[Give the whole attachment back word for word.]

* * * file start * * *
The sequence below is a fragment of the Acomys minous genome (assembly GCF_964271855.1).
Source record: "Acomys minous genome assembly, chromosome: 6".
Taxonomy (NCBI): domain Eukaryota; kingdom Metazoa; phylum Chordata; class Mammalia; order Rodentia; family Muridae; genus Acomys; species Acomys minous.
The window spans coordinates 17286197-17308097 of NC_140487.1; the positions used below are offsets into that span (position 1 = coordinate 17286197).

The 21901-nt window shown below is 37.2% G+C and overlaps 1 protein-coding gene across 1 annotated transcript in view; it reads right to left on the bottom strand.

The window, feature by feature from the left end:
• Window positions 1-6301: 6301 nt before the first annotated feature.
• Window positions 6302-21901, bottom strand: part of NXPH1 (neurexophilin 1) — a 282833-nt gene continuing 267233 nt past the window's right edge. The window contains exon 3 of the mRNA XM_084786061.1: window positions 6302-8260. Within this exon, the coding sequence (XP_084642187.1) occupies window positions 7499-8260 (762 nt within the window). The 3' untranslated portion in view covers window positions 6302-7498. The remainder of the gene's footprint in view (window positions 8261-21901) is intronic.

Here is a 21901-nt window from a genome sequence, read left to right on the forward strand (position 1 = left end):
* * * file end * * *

The sequence below is a fragment of the Acomys minous genome (assembly GCF_964271855.1).
Source record: "Acomys minous genome assembly, chromosome: 6".
Taxonomy (NCBI): domain Eukaryota; kingdom Metazoa; phylum Chordata; class Mammalia; order Rodentia; family Muridae; genus Acomys; species Acomys minous.
The window spans coordinates 17286197-17308097 of NC_140487.1; the positions used below are offsets into that span (position 1 = coordinate 17286197).

The 21901-nt window shown below is 37.2% G+C and overlaps 1 protein-coding gene across 1 annotated transcript in view; it reads right to left on the bottom strand.

The window, feature by feature from the left end:
• Window positions 1-6301: 6301 nt before the first annotated feature.
• Window positions 6302-21901, bottom strand: part of NXPH1 (neurexophilin 1) — a 282833-nt gene continuing 267233 nt past the window's right edge. The window contains exon 3 of the mRNA XM_084786061.1: window positions 6302-8260. Within this exon, the coding sequence (XP_084642187.1) occupies window positions 7499-8260 (762 nt within the window). The 3' untranslated portion in view covers window positions 6302-7498. The remainder of the gene's footprint in view (window positions 8261-21901) is intronic.

Here is a 21901-nt window from a genome sequence, read left to right on the forward strand (position 1 = left end):